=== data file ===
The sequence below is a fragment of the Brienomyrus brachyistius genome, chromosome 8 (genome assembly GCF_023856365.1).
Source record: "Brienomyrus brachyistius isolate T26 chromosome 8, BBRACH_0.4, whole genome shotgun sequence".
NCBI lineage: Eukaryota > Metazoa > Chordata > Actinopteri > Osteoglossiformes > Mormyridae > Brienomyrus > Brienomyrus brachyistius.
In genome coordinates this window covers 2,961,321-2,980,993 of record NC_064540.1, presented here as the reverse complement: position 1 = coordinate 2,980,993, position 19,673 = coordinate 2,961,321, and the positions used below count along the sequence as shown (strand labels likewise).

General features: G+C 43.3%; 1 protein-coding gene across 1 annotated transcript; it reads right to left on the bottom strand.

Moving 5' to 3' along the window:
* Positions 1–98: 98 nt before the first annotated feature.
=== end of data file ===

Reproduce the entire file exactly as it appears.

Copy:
The sequence below is a fragment of the Brienomyrus brachyistius genome, chromosome 8 (genome assembly GCF_023856365.1).
Source record: "Brienomyrus brachyistius isolate T26 chromosome 8, BBRACH_0.4, whole genome shotgun sequence".
NCBI lineage: Eukaryota > Metazoa > Chordata > Actinopteri > Osteoglossiformes > Mormyridae > Brienomyrus > Brienomyrus brachyistius.
In genome coordinates this window covers 2,961,321-2,980,993 of record NC_064540.1, presented here as the reverse complement: position 1 = coordinate 2,980,993, position 19,673 = coordinate 2,961,321, and the positions used below count along the sequence as shown (strand labels likewise).

General features: G+C 43.3%; 1 protein-coding gene across 1 annotated transcript; it reads right to left on the bottom strand.

Moving 5' to 3' along the window:
* Positions 1–98: 98 nt before the first annotated feature.